Dyslexia facts, myths and strategies

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I’ve just listened to a great Ontario IDA Reading Road Trip podcast, in which the IDA’s Kate Winn interviews Dr Jack Fletcher about dyslexia facts, myths and strategies. Click here to listen to the whole thing yourself, and/or read the transcript, which includes references. For the time-poor and my own learning, here’s what I thought were key takeaways.

Defining and diagnosing dyslexia

Dyslexia is a word-level reading and spelling problem which results from a combination of biological and environmental factors. It’s a persistent inability to respond to the kind of explicit, intensive, instruction that works for most people.

Instructional response is the most important criterion for diagnosing anyone with a Specific Learning Disorder, especially dyslexia. Diagnosis should be based on multiple criteria, including progress monitoring measures from intervention, and norm-referenced achievement testing. Specialist dyslexia assessment tools aren’t helpful or necessary. Cognitive tests are only useful in identifying kids who are at risk in the first two years of schooling. After grade two, assessment should be focussed on academic measures of reading, spelling, and writing.

It’s not valid to diagnose dyslexia based on a discrepancy between cognitive skills and academic performance. Kids with reading problems with high and low IQs have the same difficulties with phonological awareness, rapid naming and so on. IQ tests have racial and social bias, so there are social justice issues associated with their use. A Pattern of Strengths And Weaknesses model is also a discrepancy model, is typically inaccurate and grossly under-identifies kids with learning disabilities. We also need to be aware of English Language Learners when identifying at-risk kids, so they’re not misidentified.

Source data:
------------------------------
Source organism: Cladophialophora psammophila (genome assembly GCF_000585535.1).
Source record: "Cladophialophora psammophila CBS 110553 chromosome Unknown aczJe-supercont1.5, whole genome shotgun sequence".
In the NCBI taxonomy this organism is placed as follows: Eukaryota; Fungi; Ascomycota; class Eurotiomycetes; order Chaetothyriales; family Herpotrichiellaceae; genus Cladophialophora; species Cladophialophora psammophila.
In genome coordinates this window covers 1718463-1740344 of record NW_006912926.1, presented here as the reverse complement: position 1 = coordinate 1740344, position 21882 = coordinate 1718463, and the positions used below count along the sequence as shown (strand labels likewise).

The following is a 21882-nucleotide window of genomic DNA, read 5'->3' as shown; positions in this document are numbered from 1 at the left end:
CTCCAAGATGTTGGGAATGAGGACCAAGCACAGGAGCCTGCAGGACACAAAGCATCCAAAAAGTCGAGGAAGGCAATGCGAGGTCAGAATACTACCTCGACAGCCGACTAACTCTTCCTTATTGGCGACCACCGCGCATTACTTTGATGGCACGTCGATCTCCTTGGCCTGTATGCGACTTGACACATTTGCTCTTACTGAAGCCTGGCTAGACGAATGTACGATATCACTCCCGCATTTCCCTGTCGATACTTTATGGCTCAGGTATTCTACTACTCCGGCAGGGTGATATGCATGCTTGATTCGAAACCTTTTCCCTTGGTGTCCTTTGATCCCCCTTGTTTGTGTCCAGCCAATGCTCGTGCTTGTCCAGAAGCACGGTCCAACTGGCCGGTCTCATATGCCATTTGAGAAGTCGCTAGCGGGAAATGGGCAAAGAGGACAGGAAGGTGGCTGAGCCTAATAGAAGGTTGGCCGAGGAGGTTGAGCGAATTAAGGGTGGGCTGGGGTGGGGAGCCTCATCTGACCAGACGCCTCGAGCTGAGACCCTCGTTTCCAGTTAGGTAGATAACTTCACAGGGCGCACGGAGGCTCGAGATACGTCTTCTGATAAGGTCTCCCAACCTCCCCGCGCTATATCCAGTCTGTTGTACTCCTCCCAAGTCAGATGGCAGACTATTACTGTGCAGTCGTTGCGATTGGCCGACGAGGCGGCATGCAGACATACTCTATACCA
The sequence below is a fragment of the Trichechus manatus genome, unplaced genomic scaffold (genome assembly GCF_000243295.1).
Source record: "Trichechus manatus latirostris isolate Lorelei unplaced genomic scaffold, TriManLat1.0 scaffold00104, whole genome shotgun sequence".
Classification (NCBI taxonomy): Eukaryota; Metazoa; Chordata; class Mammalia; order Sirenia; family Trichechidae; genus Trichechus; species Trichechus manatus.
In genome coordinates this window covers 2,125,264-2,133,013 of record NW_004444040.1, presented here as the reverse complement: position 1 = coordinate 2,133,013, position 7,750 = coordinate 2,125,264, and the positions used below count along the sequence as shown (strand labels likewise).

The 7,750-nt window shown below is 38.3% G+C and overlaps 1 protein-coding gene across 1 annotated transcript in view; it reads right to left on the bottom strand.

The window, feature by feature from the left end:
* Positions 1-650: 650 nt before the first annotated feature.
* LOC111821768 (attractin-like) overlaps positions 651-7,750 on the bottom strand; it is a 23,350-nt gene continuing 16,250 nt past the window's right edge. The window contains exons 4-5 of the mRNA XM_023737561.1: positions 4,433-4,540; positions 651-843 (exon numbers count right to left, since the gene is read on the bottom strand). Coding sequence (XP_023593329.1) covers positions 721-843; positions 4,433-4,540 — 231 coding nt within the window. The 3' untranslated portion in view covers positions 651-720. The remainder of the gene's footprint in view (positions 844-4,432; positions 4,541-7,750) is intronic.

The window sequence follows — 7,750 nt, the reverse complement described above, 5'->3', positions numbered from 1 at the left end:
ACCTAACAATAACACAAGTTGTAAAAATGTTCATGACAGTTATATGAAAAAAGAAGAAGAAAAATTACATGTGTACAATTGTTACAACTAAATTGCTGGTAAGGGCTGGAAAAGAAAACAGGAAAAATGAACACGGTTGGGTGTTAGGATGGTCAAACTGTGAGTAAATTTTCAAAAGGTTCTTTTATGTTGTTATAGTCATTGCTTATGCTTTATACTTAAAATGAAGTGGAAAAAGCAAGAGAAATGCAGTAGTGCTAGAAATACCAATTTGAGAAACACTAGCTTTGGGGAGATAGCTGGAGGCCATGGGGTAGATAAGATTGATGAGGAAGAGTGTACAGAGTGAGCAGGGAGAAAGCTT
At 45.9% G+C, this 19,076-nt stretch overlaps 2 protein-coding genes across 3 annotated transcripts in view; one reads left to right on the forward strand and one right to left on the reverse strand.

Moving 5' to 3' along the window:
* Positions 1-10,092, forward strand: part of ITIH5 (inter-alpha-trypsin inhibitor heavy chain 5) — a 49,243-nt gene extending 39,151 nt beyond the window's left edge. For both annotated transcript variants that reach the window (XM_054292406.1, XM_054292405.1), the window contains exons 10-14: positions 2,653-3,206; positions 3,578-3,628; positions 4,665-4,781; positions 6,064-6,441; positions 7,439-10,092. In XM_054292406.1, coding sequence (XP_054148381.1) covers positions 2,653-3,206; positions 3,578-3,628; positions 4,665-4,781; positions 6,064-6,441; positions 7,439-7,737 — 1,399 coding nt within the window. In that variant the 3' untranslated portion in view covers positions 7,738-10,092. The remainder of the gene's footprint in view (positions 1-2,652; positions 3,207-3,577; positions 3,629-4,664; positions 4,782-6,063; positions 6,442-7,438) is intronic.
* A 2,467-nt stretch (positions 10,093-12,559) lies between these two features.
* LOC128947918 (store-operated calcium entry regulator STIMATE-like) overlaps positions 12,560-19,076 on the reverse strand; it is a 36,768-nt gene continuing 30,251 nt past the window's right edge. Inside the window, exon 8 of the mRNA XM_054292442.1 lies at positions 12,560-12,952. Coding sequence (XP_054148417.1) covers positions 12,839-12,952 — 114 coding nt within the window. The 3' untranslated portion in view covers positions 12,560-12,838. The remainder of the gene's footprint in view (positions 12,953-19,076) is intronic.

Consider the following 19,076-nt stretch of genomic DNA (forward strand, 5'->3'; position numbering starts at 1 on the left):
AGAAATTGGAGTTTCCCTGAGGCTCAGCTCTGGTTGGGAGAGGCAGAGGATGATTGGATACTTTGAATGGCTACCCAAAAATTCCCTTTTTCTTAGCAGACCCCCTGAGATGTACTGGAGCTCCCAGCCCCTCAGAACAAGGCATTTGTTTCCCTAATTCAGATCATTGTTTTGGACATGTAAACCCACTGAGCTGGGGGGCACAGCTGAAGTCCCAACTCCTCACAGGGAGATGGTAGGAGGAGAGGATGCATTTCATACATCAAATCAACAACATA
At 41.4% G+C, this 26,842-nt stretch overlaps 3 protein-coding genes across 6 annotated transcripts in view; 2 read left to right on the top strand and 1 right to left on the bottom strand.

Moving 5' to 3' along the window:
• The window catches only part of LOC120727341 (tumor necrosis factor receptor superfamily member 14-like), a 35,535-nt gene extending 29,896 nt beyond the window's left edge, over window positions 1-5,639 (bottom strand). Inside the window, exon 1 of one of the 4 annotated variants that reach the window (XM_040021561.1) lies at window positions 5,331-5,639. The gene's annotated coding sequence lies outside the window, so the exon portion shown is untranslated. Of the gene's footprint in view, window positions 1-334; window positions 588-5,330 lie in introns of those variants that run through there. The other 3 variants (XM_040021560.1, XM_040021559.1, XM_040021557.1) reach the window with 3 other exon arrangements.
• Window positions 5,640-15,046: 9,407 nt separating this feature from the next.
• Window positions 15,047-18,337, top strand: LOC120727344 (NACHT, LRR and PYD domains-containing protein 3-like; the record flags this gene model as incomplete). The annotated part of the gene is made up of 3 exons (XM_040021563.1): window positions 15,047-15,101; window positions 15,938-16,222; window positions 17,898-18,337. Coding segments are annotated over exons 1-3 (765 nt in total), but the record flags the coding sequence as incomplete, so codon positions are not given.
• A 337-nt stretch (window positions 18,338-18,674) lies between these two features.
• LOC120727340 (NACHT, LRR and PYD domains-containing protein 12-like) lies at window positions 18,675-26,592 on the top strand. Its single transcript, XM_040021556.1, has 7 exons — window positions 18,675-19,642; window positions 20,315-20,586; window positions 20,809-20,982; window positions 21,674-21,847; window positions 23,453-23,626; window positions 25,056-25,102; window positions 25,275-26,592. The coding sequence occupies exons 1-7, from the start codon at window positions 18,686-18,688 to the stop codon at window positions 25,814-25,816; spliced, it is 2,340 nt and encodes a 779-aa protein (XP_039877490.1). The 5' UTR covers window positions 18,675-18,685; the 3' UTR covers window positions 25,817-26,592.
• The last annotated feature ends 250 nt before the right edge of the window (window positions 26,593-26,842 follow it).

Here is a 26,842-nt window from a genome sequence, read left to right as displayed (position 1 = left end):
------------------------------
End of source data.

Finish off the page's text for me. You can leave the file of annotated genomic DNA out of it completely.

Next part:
Related/co-occurring difficulties

Other kinds of learning disorders and difficulties often co-occur with dyslexia, such as problems with writing or mathematics. Kids with dyslexia often also have difficulties with attention and/or language needing separate intervention. Stimulant medication can help a child pay attention but it won’t teach them how to read. Learning to read words doesn’t guarantee you’ll know what they mean.

About 25% of kids with dyslexia have clinical levels of anxiety. Anxiety predicts a poorer response to intervention, so one US expert, Sharon Vaughn, has introduced five minutes of mindfulness meditation at the start of intervention sessions, to reduce anxiety.

Psychiatrist Shepherd Kellam studied an approach which prevented behaviour problems, but found this didn’t help kids improve their reading. So he introduced a reading intervention, and found that when they became better readers, the girls were less depressed and the boys were less disruptive. He also found that kids all knew who was struggling with reading, and that this was a source of anxiety.

Can dyslexia be prevented?

Many severe reading problems can be prevented if kids get the right kind of explicit instruction and reading experience in their first three years of schooling. About 40% of kids find it hard to learn to read well without really explicit and fairly intense instruction and early reading experience. This makes them aware of the sounds in spoken words and helps them grasp the idea that these sounds are what letters represent (the alphabetic principle) and develops their brains as mediators of reading. Early access to print gives the brain the kind of visual experience it needs to become an automatic reader.